Introduction to Sociology

Take-home Final Exam

Sociology 001: Introduction to Sociology
Prof. C. Reinarman
Copyright © 1999 B. A. Collie Collier
Sociology papers are not as easy for me to write as anthropology papers. It unfortunately took me a while to realize that sociological data examination took longer than simply correlating references from the appropriate anthropology textbooks. This is the first sociology paper I've written that I'm that pleased with... and, perhaps unsurprisingly, it required little in the way of data 'massage.' However, hopefully I've learned from this quarter's paper-writing experiences.

This is the list of final exam questions below, and the paper is on this page. The books used in the class were rather nice, I thought: Anthony Giddens' "Introduction to Sociology," second edition, and the "Readings for Sociology," edited by Garth Massey. I particularly liked the book of readings.



Sociology 1 - Final Exam


The questions below were designed to encourage you to synthesize what you have learned and to articulate it in written form. Your answers must demonstrate your knowledge of the readings and lectures; you can be as critical as you like as long as you show us that you know the material. In order to answer the questions adequately, you will have to review relevant reading and lecture notes; summarize this material; outline the core points of your arguments; write draft answers and then edit them carefully for brevity and clarity of analysis. Turn in only the edited, final versions and be sure to keep a copy for yourself.

For each of the three questions below, write a cogent, concise essay that is at least 3 pages in length (typed, double-spaced, 1" margins). Staple them together with your name, your TA's name, and your section day/time on the first page. Hand them in no later than 4:00 pm, Wednesday, December 8, at [deleted].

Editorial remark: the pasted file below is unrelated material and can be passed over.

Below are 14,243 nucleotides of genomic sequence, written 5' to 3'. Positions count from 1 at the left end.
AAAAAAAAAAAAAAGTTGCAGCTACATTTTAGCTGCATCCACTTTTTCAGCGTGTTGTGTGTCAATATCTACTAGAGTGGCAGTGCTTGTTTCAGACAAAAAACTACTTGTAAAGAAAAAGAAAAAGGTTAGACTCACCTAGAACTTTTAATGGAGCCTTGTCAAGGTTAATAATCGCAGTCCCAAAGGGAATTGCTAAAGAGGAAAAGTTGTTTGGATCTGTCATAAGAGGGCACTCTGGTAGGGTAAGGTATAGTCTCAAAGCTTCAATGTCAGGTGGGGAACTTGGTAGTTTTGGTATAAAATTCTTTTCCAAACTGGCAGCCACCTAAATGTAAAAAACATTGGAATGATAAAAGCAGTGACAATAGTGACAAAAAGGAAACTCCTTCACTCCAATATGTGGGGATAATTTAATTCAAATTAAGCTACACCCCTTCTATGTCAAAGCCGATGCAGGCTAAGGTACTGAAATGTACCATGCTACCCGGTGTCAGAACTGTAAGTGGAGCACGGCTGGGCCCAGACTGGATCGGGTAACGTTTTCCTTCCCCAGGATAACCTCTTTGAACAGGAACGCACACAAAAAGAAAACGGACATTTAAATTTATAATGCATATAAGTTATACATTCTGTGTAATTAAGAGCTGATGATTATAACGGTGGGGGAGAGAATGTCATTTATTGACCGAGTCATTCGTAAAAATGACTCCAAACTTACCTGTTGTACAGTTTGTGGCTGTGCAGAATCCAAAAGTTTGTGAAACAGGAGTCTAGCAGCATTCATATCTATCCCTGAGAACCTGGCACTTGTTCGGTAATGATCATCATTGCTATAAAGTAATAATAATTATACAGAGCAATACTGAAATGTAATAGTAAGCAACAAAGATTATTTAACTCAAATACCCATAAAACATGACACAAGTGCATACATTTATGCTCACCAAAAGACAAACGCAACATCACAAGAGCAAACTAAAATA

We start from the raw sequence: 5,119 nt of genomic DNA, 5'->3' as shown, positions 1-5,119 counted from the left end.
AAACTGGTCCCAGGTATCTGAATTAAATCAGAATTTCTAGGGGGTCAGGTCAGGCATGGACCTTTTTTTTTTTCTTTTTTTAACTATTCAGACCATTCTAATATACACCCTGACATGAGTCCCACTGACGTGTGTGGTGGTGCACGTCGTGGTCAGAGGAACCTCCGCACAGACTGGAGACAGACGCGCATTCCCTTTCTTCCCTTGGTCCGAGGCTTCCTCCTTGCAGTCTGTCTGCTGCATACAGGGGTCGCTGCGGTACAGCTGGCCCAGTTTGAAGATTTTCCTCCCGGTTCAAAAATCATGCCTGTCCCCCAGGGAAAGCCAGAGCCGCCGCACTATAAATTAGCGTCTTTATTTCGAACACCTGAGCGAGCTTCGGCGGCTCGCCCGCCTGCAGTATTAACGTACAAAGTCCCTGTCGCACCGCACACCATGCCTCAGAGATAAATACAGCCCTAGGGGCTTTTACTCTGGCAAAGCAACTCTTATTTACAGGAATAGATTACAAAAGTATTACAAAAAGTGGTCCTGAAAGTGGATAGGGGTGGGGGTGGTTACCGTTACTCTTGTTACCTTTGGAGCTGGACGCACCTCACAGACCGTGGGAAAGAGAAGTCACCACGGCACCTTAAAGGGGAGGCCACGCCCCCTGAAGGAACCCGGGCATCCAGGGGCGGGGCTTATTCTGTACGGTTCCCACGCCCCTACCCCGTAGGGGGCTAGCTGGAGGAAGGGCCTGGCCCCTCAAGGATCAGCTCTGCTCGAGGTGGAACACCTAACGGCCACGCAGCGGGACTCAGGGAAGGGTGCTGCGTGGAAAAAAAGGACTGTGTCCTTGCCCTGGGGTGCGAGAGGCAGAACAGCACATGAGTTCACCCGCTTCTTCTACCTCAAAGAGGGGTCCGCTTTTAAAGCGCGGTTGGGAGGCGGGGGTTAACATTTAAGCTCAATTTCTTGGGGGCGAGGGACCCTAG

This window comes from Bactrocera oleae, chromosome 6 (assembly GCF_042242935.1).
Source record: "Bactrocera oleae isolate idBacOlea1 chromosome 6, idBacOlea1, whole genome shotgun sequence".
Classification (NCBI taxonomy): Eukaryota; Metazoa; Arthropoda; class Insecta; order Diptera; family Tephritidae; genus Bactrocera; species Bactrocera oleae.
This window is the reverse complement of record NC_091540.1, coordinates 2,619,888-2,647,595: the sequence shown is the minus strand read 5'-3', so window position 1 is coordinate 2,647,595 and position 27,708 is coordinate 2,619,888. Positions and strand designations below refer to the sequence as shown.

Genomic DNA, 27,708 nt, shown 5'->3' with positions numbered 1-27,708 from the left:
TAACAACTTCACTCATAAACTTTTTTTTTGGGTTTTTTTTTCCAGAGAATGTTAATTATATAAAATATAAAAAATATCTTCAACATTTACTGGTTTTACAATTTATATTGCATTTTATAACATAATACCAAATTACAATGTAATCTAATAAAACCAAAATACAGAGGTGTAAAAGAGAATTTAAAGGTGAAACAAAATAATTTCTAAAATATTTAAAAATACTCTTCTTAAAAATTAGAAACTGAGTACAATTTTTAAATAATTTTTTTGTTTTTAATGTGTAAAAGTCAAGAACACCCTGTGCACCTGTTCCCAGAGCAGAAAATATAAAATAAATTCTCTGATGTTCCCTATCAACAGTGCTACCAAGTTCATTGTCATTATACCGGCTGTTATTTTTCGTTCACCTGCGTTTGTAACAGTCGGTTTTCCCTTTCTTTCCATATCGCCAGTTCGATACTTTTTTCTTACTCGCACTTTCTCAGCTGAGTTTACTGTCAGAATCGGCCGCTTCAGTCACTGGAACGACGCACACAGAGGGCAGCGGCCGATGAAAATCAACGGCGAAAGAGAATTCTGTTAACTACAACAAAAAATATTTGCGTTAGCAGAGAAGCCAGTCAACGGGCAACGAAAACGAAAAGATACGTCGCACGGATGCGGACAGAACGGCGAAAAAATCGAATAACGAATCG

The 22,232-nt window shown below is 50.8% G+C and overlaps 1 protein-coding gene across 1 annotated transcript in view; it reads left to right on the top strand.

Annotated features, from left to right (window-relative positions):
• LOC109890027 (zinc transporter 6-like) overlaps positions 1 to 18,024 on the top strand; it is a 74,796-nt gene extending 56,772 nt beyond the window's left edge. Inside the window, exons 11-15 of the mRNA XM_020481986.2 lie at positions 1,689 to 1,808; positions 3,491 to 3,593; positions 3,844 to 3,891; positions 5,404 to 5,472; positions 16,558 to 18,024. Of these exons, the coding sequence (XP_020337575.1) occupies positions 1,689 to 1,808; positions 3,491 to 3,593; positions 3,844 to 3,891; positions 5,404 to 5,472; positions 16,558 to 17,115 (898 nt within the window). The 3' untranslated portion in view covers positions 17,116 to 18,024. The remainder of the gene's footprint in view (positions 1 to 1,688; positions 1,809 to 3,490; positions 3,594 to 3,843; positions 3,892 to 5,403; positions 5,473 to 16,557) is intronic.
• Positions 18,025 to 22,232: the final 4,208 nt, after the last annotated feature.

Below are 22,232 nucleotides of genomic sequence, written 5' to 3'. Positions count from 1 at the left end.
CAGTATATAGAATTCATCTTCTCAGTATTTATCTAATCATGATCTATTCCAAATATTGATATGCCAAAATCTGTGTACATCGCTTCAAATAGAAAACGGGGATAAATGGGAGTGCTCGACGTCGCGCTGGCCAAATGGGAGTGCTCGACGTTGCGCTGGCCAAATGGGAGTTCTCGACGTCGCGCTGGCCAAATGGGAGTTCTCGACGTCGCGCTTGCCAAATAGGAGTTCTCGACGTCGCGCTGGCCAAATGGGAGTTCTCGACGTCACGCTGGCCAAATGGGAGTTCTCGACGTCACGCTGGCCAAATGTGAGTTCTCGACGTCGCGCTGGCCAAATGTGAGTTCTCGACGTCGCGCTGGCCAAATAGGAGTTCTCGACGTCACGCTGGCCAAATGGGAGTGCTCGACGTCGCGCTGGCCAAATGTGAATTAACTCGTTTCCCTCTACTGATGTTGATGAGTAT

Question 1:

According to American lore, the U.S. is an "open" society in which anyone can rise as far up the social ladder as his/her abilities and efforts will take them. Many Americans have managed to be socially mobile, and even most affluent people have worked hard to achieve what they have. However, it is also true that - irrespective of individual effort or ability - wealth, power, and privilege are socially structured along class, racial, and gender lines. Using basic concepts and data from the relevant chapters in the Giddens text and illustration from the Massey reader, describe how this social structuring operates to create an unequal, stratified society.

Question 2:

Analyze any major social institution (e.g., family religion, education, medicine) by using the relevant reading and lecture materials to show a) how any two of the three major theoretical perspectives in sociology (functionalist, conflict, interactionist) help us to most fully understand that institution, and b) how that institution has been shaped by both the broader political-economic system and social movement for social change.

Question 3:

In the last section of the course, you read and heard about some of the tensions between democracy and capitalism. One theme in these sections was that the relation between state and market (government and business) varies across societies, and within societies over time, depending primarily upon political struggles. Using any reading and lecture materials you find relevant, write an essay in which you describe how one significant change was made in the state-market relation so that society is more just and fair. In your conclusion, suggest at least one way in which the U.S. (or another society you choose) is likely to be more just and fair in the future because of social movement activity in the present.

  • Answer to Question #1
  • Answer to Question #2
  • Answer to Question #3
  • Applied Theoretical Interpretations
  • Collie's Bestiary

    Last Updated: Sun Dec 12 1999